This guest post is written by Ivan Ramirez, Entrepreneur, Investor, Advisor and restless Product Guy. He is the Former VP of Groupon Goods for APAC and Director of Global Product at Groupon. His experience in startups, product development, p&l management, operations, and technology make him a great source of information on how to handle a wide range of business challenges. This article offers recommendations on how to come up with a practical process to address some of the challenges enterprise service companies face when on-boarding new clients.
As simple as some of these things may seem, all startups, even large enterprises have challenges around operational processes to streamline something like customer on-boarding.
Recently, I received an email with the following question:
Our current launch process seems to be too simplistic for our enterprise clients, we need a more sophisticated approach to get the projects started and finished when we sign somebody. Do we know anyone who can help us create a complex but predictable and repeatable launch procedure?
I understand where this question stems from. As an entrepreneur I have been in the same situation, where I wanted to impress our enterprise clients by adding a level of sophistication to our business processes. However, with time I have learned that simplicity is the highest form of sophistication, not some complicated process put together by a Six Sigma black belt.
I encourage us to think about processes is the simplest form possible. There is a slogan on wall street that says “Liquidity Begets Liquidity”. I like to say that “Simplicity Begets Simplicity”. The simpler we make things, the more elegant and sophisticated processes get. No disrespect to the SIx Sigma guys, but come on, do we really need a whole industry to simplify processes?
Here are some of the challenges described to me by the sender of the email I received:
- Taking longer than expected to launch
- Lack of engagement from the client side
- No way to hold client accountable for their side
- Launch process touches several groups within the client organisation (content, marketing, design, business, etc.)
- Custom integration work is needed from both us and client side
These are just a few of the challenges that can be faced in an on-boarding process. These will vary based on your technology and how much you have been able to productize your tech, which can be quite challenging in some industries given legacy systems and fragmented data sources.
Here is the recommendations I made to this company, and now sharing with you:
Client Onboarding Process
- Use an application like SmartSheet (SS) and create an on-boarding template used to onboard new clients.
Why I love SmartSheet (SS)
SmartSheet is a SaaS based app that I like to describe as an excel spreadsheet on steroids. You can create sections, add documentation to the line items, assign stakeholders both internally and externally, set up auto alerts, due dates, etc. which helps you stay on top of any major project.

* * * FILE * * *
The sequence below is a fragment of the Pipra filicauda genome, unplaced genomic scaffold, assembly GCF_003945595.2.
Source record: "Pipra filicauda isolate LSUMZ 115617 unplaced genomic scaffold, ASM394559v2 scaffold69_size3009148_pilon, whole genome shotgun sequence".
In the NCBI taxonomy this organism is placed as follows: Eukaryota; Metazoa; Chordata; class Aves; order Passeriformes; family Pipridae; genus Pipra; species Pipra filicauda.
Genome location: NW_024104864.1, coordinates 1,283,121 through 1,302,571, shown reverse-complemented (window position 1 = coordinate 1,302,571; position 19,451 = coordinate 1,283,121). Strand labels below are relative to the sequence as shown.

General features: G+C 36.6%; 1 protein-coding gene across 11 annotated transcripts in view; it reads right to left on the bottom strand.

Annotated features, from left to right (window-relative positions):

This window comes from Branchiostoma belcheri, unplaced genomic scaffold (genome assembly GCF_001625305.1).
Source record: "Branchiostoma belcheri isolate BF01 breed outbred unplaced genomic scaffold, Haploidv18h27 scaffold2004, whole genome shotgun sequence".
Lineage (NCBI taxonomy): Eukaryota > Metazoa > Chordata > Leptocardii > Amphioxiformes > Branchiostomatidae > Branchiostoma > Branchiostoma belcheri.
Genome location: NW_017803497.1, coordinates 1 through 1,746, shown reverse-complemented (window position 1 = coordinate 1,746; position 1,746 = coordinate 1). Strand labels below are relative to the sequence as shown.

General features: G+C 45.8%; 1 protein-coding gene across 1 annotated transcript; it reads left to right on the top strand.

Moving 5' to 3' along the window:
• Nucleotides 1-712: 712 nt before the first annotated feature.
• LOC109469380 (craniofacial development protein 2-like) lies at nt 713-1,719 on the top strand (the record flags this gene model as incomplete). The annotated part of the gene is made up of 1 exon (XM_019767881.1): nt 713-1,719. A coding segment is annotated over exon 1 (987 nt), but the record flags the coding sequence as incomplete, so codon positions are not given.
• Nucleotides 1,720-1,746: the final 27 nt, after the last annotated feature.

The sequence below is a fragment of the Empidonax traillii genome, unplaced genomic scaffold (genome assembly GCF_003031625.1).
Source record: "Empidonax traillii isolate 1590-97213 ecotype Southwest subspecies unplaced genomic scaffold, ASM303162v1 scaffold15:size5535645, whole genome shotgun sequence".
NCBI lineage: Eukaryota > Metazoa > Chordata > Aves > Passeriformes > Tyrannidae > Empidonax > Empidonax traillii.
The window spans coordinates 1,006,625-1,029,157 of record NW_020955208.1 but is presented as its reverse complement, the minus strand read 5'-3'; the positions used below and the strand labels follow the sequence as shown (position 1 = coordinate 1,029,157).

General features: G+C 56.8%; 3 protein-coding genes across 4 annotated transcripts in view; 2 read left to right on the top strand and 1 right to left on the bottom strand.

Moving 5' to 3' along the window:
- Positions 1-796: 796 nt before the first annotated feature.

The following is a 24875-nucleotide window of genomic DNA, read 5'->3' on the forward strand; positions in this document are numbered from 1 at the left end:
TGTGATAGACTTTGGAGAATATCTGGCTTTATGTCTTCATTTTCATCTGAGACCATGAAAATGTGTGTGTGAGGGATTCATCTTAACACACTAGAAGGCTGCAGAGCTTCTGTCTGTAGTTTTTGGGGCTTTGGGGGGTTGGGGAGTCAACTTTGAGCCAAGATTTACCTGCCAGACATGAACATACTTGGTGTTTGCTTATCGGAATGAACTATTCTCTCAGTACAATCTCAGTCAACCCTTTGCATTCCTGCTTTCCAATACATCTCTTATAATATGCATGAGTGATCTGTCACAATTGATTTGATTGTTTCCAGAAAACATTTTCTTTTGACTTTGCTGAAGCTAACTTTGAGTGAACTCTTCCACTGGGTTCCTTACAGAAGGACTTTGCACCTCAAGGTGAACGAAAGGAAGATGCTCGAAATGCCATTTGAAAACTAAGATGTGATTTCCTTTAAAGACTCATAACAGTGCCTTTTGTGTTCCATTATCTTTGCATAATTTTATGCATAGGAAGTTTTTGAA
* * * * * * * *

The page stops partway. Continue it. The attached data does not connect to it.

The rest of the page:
- List out all the steps (even the smallest ones) needed to integrate a new client. Within SS you can create sections and nest tasks/steps within a specific section.
- In the template leave a section for custom integration work that needs to be done for a client. This will vary depending on the client.
- Designate an on-boarding lead, specialist, whatever you want to call it, whose main role is to work with internal and external (client) resources to make sure the on-boarding comes in on schedule.
- Once contracting is complete, introduce the on-boarding lead to the clients project manager/lead so they can go over the SS, identify stakeholders and TOGETHER set completion dates.
- Do the same with your internal resources and based on these inputs, you will have an on-boarding completion date that are clear to both you and the client.
- Depending on the on-boarding goal, have daily or weekly stands (no longer than 15 minutes). Stands are calls where both your side and the client side have the SmartSheet open, and where you go through each of the line items that are open, falling behind, blockers, etc., and take the appropriate actions to stay on track, push back or forward the completion date.
The client will appreciate the transparency the SS provides. It allows them to see what dates you are completing certain things and gives them a solid date they can report up to their upper management with any level of detail needed. In SS you can add documentation and keep all your notes centralised in a single place which helps you explain any setbacks or share great news on coming in ahead of schedule.
SS is what I have found to be the most helpful, but I have also used Excel or Google Docs for this process as well. Use whatever you’re comfortable with. Depending on how you structure the process, a tool like Excel or Google docs is pretty mouldable. If the time comes where you see your self not being able to do something with Excel or Google docs, then explore SS.
I hope this helps, and remember “Simplicity Begets Simplicity”.